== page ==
Endstation Altersheim, in German. Dead End (nursing home), in English.

Sounds like the title of a book, or a film, don’t you think so?


Both mean the same. There is no hope of getting better. There is no real hope of ever getting out of the place. Quality of life here is limited to what’s deemed to be essential. That is why most elderly people don’t want to go there. That’s why younger people don’t really want to send their parents there. That is why ‘maintaining’ young persons with brain injuries there is, in my opinion, against their human right to freedom from cruel, inhuman or degrading treatment.

The same human right that was violated in Amanda Mellet’s case as per a ruling by the UN’s Human Rights Committee. A committee of experts from the UN’s Human Rights Commission also stated that Ireland’s laws on abortion have had a “chilling effect” on healthcare and contributed to “negative experiences” – as reported in TheJournal.ie.
The decision came, says TheJournal, following the 2011 case when Mellet was 21 weeks pregnant and was told her foetus had congenital defects meaning it would die in the womb or shortly after birth.

Apologising to Ms Mellet, Minister of Health Simon Harris said: “I am very sorry that this is how she was treated.  Ireland’s history shows that it has been in the past a cold and uncaring place for women and children and I felt the echoes of that when I read that UN view.”

For persons with severe acquired brain injury, Ireland is still an uncaring place. If it takes the UN to get the Minister of Health to recognise that in Amanda Mellet’s case, maybe it’s time to go to the UN with a formal complaint about how persons with severe acquired brain injury are being treated? – What do you think?

Pádraig had a great day today, having a lie in after yesterday’s great concert in the Iveagh Park. A long, relaxed breakfast, incredibly well-tasting home made ice-cream (by a friend:) in the garden, and Sunday mass on the Saturday. No carers today. None was available.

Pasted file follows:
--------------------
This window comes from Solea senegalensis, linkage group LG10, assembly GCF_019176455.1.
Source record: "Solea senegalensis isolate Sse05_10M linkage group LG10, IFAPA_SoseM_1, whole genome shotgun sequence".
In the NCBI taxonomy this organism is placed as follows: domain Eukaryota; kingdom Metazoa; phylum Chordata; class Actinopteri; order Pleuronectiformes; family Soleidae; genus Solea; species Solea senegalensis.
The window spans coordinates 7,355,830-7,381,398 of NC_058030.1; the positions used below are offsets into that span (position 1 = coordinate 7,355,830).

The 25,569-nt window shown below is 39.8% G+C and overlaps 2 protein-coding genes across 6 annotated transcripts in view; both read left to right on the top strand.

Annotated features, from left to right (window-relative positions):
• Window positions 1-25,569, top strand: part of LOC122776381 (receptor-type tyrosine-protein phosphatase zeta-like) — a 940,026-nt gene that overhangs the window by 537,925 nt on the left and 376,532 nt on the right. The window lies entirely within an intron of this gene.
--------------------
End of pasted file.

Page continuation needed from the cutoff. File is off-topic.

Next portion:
Oh – just got a message from my German family: looks like Donal Trump’s grandfather Frederic applied to the royal bavarian Department of Home Affairs to be re-admitted to the Heimat in 1904, a request that was denied. I know, the Bavarians are smart people. But how did they know what was going to happen a bit more than 100 years later? Here’s an extract from a relevant wikipedia article:

Soon after returning German authorities determined that Trump had emigrated from Germany to avoid his tax and military-service obligations, and he was labeled a draft dodger. On December 24, 1904 the Department of Interior announced an investigation to expel Trump from the country. Officially, they found that he had violated the Resolution of the Royal Ministry of the Interior number 9916, a 1886 law that punished emigration to North America to avoid military service with the loss of German citizenship. For several months, he unsuccessfully petitioned the government to allow him to stay. He and his family finally returned to New York on June 30, 1905.

On 22 June, the day before we went to Boston for the first part of the Great American Cycle, An Saol’s first major fundraiser, Olivia Callaghan of 103.2 Dublin City FM interviewed me about our plans. Click on the image below to listen to the interview.

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